As is shown in Table I the dispersions according to the present invention show about the same sizing effect as ketene dimer dispersion having a low dry content. This proves that a good cationic activity is obtained despite the high ketene dimer content. Unsized paper of this quality has a Cobb-number exceeding 130 g/m2.
Different dispersions of the same ketene dimer were prepared in the same manner as described in Example 1 with the exception that the cationic dispersing agent polyvinyl pyridine and its amount were kept constant and that methyl hydroxypropyl or ethyl hydroxyethyl cellulose were used as additional dispersing agent. As a comparison to this cellulose ether, a similar compound, hydroxyethyl cellulose (ref. 2 in the table), was used. The different dispersions were stored in the same way as described in Example 1 and the results are shown in Table I.
As can be seen from the table it is essential for the storage stability of the dispersions that alkyl hydroxyalkyl cellulose is present.
The storage-stable above mentioned dispersions were used for sizing of bleached magnephite pulp in the same manner as described in Example 1. Table I demonstrates that the sizing effect obtained in general is the same as the effect obtained with ketene dimer dispersions having low solids content.
TABLE I__________________________________________________________________________Ex. Amount dispersing agent counted on the Amount ketene Viscosity Separation Sizing effectx) amount of ketene dimer (% by weight) dimer in % by according after one Cobb60 g/m2 weight counted to Fordcup week on the dispers- sek/20°C at 40°C (%) sion__________________________________________________________________________ epichlor- hydrin ethyl methyl modified hy- hy- hy-poly- poly- poly- droxy- droxy- droxy-ethy- cat- vinyl poly- amide- ethyl propyl etyllene ionic pyri- acryl- poly- cellu- cellu- cellu-imine starch dine amide amine lose lose lose__________________________________________________________________________ 4.2 2.5 18 16 2 30 4.2 2.5 18 29 7 50 4.2 2.5 18 23 4 22 2.2 2.5 18 17 8 27 20.0 2.5 18 16 2 23 4.2 3.3 18 18 4 23 4.2 1.7 18 23 9 221 50 6 12 0 22.5 gelatin-2 4.2 5 18 12 ization --__________________________________________________________________________ x) according to SCAN-P 12:64. Cobb-number for unsized paper >130 g/m2
In a laboratory paper making machine having a capacity of 50 kg paper per hour at a gram weight of 65 g/m2, two sizing systems were compared. One was a composition according to the invention and the other one was a commercially available sizing system.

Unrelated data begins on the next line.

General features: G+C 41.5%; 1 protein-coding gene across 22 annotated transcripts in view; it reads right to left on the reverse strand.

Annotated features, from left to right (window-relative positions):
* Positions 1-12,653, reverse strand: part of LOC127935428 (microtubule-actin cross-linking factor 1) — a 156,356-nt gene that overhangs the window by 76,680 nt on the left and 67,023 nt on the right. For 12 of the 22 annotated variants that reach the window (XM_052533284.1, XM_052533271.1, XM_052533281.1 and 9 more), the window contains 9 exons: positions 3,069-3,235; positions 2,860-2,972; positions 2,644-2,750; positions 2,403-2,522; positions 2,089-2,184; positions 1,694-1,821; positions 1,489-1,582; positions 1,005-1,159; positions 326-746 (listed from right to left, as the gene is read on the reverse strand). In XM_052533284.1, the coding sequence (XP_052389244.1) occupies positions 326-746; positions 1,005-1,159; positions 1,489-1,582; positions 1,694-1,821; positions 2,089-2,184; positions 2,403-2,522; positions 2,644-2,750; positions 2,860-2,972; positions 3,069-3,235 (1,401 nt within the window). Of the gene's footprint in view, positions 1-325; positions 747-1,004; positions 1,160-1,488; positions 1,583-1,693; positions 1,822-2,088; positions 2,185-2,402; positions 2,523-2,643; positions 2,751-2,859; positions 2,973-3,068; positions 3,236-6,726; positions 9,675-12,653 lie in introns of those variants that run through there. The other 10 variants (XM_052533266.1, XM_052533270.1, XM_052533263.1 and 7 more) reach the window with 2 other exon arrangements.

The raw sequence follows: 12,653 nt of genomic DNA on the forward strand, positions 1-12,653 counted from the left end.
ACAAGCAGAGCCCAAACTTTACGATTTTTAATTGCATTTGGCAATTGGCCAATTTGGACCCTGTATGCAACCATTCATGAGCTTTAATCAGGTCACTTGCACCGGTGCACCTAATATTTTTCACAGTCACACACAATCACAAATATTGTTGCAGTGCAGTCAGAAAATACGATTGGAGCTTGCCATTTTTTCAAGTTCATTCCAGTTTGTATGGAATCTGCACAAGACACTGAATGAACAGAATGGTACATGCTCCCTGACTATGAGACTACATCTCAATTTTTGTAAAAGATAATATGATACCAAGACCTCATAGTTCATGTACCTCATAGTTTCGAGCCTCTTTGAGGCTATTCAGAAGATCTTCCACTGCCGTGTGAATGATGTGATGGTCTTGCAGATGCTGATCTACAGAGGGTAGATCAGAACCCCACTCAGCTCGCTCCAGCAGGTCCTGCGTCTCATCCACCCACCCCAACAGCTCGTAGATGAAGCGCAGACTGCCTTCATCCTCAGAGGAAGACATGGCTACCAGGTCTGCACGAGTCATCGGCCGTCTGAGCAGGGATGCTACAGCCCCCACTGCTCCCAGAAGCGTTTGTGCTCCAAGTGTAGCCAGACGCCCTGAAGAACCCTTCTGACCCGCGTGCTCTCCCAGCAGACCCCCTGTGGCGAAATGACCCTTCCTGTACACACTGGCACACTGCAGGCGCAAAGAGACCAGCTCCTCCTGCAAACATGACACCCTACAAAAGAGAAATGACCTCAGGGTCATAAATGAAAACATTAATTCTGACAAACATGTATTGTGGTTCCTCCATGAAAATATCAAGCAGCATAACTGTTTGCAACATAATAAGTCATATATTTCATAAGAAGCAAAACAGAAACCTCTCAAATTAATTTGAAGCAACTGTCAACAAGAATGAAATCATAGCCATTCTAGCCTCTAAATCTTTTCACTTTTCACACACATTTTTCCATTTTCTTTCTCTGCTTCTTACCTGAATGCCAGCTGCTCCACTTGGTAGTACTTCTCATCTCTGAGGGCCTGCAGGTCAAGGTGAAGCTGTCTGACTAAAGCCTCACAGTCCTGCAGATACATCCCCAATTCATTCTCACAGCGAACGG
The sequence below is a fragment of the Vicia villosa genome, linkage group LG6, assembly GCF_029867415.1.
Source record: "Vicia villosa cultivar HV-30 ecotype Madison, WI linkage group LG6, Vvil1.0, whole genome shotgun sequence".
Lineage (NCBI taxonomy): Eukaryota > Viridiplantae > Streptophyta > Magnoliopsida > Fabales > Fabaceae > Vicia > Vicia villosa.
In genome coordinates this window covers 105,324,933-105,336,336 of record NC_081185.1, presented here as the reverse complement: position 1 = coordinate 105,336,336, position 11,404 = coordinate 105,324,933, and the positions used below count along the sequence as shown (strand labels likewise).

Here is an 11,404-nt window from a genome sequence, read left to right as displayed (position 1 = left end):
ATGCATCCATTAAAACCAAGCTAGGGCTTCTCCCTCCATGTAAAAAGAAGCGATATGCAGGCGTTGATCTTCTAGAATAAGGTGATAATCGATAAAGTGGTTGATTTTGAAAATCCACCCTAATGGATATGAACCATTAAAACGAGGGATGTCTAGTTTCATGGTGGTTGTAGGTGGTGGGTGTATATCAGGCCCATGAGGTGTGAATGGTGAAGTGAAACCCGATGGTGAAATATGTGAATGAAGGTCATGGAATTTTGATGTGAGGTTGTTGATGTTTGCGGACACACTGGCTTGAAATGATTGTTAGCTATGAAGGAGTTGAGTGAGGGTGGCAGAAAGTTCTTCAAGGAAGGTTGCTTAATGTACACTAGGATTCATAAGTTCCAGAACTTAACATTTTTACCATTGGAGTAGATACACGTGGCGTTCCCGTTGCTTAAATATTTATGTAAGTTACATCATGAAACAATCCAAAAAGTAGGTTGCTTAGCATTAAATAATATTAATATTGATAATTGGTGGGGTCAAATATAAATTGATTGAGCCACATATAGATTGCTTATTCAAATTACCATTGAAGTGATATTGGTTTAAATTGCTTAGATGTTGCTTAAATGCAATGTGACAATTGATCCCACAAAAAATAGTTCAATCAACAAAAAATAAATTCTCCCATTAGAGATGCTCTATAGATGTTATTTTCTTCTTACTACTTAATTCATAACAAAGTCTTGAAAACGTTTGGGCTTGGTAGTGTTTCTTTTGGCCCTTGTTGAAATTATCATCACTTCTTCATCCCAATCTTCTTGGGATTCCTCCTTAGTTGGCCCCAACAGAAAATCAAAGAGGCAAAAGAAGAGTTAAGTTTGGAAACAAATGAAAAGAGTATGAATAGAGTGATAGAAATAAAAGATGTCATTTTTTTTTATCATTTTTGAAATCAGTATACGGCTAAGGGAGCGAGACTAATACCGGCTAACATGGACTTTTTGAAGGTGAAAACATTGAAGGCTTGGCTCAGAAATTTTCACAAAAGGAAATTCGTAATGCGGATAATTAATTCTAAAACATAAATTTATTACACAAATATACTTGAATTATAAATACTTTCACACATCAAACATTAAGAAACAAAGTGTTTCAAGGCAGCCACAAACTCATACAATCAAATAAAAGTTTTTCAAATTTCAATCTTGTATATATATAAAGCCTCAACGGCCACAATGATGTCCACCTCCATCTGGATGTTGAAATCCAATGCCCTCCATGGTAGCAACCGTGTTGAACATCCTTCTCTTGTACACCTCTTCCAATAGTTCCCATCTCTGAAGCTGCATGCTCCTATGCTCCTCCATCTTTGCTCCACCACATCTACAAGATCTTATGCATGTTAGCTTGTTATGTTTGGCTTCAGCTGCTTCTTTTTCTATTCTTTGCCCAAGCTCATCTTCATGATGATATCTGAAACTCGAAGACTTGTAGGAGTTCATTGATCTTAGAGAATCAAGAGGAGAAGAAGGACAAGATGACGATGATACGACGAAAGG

The sizing system I (according to the present invention) was a 18 percent ketene dimer (prepared from technical grade stearicacid) dispersion containing 1.4 percent ethyl hydroxyethyl cellulose and 4.2 percent polyvinyl pyridine as dispersing agent based on the ketene dimer. A cationic polyacrylamide as retention agent for fines and filler was also added to the stock. The 18 percent dispersion was diluted with water prior to the addition to the stock and the final concentration of ketene dimer in the stock was 0.08 percent based on the solids weight of the fibres. The amount of retention agent was 0.03 percent based on the solids content of the fibres.
The sizing system II (a commercially available product) was a 6 percent ketene dimer dispersion containing, as a dispersing agent, 50 percent cationic starch based on the ketene dimer. As retention agent for fines and fillers was used an epichlorhydrin modifier cationic polyamide-polyamine resin. The 6 per cent dispersion was diluted with water prior to addition to the stock. The final concentration of ketene dimer in the stock was 0.1 percent based on the dry weight of the fibres, and the amount of retention agent was 0.07 percent based upon the dry weight of the fibres.
The pulp was bleached birch sulfate. The sizing tests were carried out both at normal conditions (A = pH was adjusted to 7.5 by addition of sodium bicarbonate) and the following conditions:
1. in the form of a low pH (B),
2. in the presence of chlorate ions (C = addition of about 1% sodium chlorate) in order to simulate residual chlorine from the bleaching step of the pulp,
3. by adding 0.3% of alum (D). In all cases the tests were carried out both with and without a filler. The sizing effect was determined after natural aging of the paper for 14 days at a temperature of 23° C and a relative humidity of 50 percent.
The results are shown in the following table.